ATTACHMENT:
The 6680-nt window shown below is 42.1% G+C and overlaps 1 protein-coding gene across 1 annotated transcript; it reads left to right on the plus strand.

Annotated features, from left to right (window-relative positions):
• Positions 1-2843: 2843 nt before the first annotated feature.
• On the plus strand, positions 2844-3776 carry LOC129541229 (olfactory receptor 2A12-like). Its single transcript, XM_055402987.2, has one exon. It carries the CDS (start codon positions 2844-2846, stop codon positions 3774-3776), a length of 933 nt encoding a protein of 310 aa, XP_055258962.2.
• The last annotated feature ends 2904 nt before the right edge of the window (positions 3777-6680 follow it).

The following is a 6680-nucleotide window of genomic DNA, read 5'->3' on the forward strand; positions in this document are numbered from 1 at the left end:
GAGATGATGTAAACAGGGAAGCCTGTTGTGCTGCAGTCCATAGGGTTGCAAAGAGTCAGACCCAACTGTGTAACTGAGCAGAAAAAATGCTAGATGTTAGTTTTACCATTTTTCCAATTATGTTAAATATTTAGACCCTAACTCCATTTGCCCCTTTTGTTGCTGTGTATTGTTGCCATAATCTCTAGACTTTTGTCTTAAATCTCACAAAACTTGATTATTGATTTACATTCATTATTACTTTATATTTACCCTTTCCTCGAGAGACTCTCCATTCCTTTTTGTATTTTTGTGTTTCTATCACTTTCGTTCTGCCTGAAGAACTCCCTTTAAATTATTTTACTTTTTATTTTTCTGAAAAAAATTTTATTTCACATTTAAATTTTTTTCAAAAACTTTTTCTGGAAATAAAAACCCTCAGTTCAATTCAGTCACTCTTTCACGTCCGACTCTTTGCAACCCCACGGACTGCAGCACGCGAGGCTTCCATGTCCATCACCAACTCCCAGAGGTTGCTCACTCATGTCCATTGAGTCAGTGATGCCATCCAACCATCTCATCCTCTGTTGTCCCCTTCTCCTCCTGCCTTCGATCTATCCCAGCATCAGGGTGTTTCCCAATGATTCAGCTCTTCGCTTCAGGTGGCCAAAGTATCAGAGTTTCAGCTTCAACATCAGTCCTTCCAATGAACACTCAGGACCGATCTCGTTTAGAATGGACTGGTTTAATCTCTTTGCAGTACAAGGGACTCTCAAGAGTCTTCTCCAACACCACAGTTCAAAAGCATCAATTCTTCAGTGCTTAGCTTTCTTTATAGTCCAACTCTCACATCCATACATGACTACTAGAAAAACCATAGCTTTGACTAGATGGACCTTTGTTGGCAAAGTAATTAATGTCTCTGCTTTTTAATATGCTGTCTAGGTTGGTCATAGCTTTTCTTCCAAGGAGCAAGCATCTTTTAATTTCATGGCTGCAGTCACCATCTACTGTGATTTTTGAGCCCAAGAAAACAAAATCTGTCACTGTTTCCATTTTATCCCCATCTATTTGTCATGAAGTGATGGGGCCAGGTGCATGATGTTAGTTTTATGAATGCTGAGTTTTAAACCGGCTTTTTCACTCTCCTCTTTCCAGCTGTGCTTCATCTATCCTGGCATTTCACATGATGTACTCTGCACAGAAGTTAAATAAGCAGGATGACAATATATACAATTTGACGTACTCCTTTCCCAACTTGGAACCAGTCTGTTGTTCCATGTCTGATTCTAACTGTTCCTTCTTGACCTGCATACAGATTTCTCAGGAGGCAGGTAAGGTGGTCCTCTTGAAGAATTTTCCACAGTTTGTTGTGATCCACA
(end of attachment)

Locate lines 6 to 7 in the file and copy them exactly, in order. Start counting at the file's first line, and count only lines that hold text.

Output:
The following is a 6680-nucleotide window of genomic DNA, read 5'->3' on the forward strand; positions in this document are numbered from 1 at the left end:
GAGATGATGTAAACAGGGAAGCCTGTTGTGCTGCAGTCCATAGGGTTGCAAAGAGTCAGACCCAACTGTGTAACTGAGCAGAAAAAATGCTAGATGTTAGTTTTACCATTTTTCCAATTATGTTAAATATTTAGACCCTAACTCCATTTGCCCCTTTTGTTGCTGTGTATTGTTGCCATAATCTCTAGACTTTTGTCTTAAATCTCACAAAACTTGATTATTGATTTACATTCATTATTACTTTATATTTACCCTTTCCTCGAGAGACTCTCCATTCCTTTTTGTATTTTTGTGTTTCTATCACTTTCGTTCTGCCTGAAGAACTCCCTTTAAATTATTTTACTTTTTATTTTTCTGAAAAAAATTTTATTTCACATTTAAATTTTTTTCAAAAACTTTTTCTGGAAATAAAAACCCTCAGTTCAATTCAGTCACTCTTTCACGTCCGACTCTTTGCAACCCCACGGACTGCAGCACGCGAGGCTTCCATGTCCATCACCAACTCCCAGAGGTTGCTCACTCATGTCCATTGAGTCAGTGATGCCATCCAACCATCTCATCCTCTGTTGTCCCCTTCTCCTCCTGCCTTCGATCTATCCCAGCATCAGGGTGTTTCCCAATGATTCAGCTCTTCGCTTCAGGTGGCCAAAGTATCAGAGTTTCAGCTTCAACATCAGTCCTTCCAATGAACACTCAGGACCGATCTCGTTTAGAATGGACTGGTTTAATCTCTTTGCAGTACAAGGGACTCTCAAGAGTCTTCTCCAACACCACAGTTCAAAAGCATCAATTCTTCAGTGCTTAGCTTTCTTTATAGTCCAACTCTCACATCCATACATGACTACTAGAAAAACCATAGCTTTGACTAGATGGACCTTTGTTGGCAAAGTAATTAATGTCTCTGCTTTTTAATATGCTGTCTAGGTTGGTCATAGCTTTTCTTCCAAGGAGCAAGCATCTTTTAATTTCATGGCTGCAGTCACCATCTACTGTGATTTTTGAGCCCAAGAAAACAAAATCTGTCACTGTTTCCATTTTATCCCCATCTATTTGTCATGAAGTGATGGGGCCAGGTGCATGATGTTAGTTTTATGAATGCTGAGTTTTAAACCGGCTTTTTCACTCTCCTCTTTCCAGCTGTGCTTCATCTATCCTGGCATTTCACATGATGTACTCTGCACAGAAGTTAAATAAGCAGGATGACAATATATACAATTTGACGTACTCCTTTCCCAACTTGGAACCAGTCTGTTGTTCCATGTCTGATTCTAACTGTTCCTTCTTGACCTGCATACAGATTTCTCAGGAGGCAGGTAAGGTGGTCCTCTTGAAGAATTTTCCACAGTTTGTTGTGATCCACA